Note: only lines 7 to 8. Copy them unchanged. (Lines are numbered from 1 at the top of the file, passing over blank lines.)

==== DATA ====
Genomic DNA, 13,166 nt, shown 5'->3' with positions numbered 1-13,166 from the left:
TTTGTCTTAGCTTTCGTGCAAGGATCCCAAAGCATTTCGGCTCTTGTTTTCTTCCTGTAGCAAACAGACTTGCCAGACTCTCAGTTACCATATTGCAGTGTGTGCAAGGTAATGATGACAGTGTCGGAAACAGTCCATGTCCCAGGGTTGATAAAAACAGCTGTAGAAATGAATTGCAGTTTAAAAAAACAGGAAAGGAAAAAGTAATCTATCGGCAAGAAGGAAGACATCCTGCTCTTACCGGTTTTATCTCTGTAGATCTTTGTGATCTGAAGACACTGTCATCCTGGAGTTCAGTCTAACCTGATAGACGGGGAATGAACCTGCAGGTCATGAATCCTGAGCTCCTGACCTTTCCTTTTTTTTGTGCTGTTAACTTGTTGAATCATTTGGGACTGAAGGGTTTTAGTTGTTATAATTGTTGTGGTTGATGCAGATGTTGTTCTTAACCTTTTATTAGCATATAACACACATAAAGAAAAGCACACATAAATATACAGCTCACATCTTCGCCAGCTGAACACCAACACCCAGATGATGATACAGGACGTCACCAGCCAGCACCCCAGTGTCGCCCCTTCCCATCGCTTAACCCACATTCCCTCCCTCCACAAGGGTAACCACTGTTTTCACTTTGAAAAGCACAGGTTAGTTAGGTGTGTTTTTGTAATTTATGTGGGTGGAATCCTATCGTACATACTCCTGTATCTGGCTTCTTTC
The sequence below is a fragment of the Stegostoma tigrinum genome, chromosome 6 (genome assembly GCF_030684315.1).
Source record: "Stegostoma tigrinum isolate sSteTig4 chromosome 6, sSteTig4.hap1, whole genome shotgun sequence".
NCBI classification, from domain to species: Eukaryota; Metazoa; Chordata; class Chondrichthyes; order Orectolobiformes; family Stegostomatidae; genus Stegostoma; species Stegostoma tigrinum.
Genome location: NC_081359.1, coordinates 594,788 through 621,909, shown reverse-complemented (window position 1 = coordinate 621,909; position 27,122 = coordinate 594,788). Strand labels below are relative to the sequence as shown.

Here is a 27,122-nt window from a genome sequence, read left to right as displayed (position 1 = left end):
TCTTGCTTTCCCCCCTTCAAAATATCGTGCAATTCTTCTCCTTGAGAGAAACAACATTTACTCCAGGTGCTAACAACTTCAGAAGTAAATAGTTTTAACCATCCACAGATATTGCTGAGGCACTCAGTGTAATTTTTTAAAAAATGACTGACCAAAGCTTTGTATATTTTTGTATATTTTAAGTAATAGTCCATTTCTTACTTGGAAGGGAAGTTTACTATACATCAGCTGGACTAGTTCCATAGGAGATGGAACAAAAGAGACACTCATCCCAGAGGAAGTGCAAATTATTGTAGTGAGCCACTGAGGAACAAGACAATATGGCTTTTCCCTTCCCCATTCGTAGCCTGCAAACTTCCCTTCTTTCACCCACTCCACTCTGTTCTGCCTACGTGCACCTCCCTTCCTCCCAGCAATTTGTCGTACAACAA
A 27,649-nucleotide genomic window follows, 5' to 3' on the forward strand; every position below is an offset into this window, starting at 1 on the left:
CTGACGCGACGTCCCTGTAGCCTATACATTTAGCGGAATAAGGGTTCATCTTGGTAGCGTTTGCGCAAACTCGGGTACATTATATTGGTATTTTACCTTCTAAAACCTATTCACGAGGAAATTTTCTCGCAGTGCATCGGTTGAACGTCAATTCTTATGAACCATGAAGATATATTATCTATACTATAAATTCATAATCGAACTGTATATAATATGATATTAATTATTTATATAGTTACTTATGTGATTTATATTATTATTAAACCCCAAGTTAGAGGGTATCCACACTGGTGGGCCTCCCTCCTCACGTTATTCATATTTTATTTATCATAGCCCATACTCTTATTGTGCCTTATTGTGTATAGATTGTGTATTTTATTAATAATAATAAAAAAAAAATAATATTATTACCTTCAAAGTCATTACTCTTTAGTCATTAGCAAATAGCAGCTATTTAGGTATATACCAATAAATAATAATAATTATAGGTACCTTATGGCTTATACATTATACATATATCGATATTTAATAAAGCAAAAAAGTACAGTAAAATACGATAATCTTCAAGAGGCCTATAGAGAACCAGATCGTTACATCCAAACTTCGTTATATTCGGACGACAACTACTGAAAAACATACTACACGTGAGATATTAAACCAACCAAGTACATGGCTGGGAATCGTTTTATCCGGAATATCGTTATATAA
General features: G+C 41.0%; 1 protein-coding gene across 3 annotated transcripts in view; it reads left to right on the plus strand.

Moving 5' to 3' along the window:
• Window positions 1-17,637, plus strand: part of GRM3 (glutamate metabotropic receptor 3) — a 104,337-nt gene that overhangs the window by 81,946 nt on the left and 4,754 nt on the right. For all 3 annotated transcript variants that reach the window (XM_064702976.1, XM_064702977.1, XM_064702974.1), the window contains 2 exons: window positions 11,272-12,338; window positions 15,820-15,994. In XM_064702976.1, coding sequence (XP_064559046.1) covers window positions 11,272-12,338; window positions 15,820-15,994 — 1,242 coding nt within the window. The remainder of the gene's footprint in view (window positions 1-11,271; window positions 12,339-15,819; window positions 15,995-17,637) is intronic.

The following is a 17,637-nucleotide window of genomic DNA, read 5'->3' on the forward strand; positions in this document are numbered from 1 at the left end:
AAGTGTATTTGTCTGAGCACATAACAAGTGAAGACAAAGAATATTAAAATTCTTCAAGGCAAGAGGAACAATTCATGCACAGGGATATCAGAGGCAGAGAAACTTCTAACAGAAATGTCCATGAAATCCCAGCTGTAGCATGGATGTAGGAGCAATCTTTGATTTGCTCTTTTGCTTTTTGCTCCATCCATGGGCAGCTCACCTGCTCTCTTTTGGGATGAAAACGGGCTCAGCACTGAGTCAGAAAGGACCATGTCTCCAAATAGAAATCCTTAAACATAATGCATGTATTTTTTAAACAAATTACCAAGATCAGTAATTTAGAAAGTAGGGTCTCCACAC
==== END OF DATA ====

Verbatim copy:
Here is a 27,122-nt window from a genome sequence, read left to right as displayed (position 1 = left end):
TCTTGCTTTCCCCCCTTCAAAATATCGTGCAATTCTTCTCCTTGAGAGAAACAACATTTACTCCAGGTGCTAACAACTTCAGAAGTAAATAGTTTTAACCATCCACAGATATTGCTGAGGCACTCAGTGTAATTTTTTAAAAAATGACTGACCAAAGCTTTGTATATTTTTGTATATTTTAAGTAATAGTCCATTTCTTACTTGGAAGGGAAGTTTACTATACATCAGCTGGACTAGTTCCATAGGAGATGGAACAAAAGAGACACTCATCCCAGAGGAAGTGCAAATTATTGTAGTGAGCCACTGAGGAACAAGACAATATGGCTTTTCCCTTCCCCATTCGTAGCCTGCAAACTTCCCTTCTTTCACCCACTCCACTCTGTTCTGCCTACGTGCACCTCCCTTCCTCCCAGCAATTTGTCGTACAACAA